Page:Popular Science Monthly Volume 83.djvu/244

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240
THE POPULAR SCIENCE MONTHLY

THE ABSORPTION AND EMISSION CENTERS OF LIGHT AND HEAT.
By Dr. W. W. STRONG
UNIVERSITY OF PITTSBURGH

THE mechanical motions of nature are transmitted by solids and fluids from sources that consist of more or less well known mechanical systems. Waves on a pond may be due to a boat moving over the surface of the water. Sound waves in air may be due to the vibrations of a tuning fork. Wireless telegraph waves may be due to high frequency electromotive force and current waves in electrical circuits. In general the source of the above type of wave motion is a kind of mechanism that can be made in the laboratory or in the shop—a mechanism that is man-made and whose operation is quite obvious to us.

The phenomena of light and radiant heat introduce to us a type of wave motion that is altogether different. Not only may the medium that transmits this wave motion possess entirely different properties from that of matter, but the mechanisms that take part in the emission and the absorption of the wave motion are altogether different from any that we have been able to make in our laboratories. No one has succeeded in producing radiant heat, much less visible light and ultraviolet radiations by means of electromagnetic oscillator^;, although such a feat may be possible.

Inasmuch as matter is the source of all heat and light radiations, the mechanism responsible for the emission and absorption of these radiations must be intimately related to the nature and constitution of matter itself and therefore theories of emission and absorption systems depend to a large extent upon our theories of the nature of atoms and molecules. It must be remembered, however, that the nature and constitution of atoms and molecules that explain chemical and many other phenomena need not necessarily be at all related to the systems taking part in heat and light radiations.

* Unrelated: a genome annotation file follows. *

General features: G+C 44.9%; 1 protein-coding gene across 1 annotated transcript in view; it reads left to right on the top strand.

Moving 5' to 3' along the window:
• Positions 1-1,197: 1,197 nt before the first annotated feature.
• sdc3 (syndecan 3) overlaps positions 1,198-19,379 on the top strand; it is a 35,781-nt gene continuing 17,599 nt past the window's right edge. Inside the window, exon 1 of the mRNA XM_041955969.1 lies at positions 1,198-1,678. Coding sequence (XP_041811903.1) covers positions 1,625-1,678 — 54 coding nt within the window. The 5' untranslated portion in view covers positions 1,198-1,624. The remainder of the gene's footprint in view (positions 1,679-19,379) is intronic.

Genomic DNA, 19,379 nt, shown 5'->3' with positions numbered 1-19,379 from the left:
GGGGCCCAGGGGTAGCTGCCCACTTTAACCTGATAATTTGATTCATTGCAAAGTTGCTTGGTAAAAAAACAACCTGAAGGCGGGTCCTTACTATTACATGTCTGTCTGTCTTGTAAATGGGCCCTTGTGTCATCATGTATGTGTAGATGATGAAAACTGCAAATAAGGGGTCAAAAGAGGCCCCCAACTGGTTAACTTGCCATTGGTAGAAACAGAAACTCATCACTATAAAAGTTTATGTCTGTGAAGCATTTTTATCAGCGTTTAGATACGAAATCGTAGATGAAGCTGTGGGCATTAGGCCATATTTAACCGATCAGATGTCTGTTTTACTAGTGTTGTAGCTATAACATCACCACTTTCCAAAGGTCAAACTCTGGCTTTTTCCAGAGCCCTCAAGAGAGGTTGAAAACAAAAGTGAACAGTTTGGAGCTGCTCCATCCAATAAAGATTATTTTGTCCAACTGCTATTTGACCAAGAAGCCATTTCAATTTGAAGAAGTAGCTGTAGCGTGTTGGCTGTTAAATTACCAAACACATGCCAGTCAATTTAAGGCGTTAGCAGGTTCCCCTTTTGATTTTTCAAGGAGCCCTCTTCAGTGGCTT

In the past many different hypotheses have been advanced to extend the atomic and molecular conceptions of Dalton, Clausius, Maxwell and others. As long as the elastic solid theory of the ether prevailed, it was frequently assumed that the vibrating systems emitting light and radiant heat were of a mechanical nature due to the development of stresses and strains. The electromagnetic theory of Maxwell, while not even suggesting the nature of the mechanism, metamorphosed our views of radiant energy and indicated the whole phenomenon to be an electromagnetic one.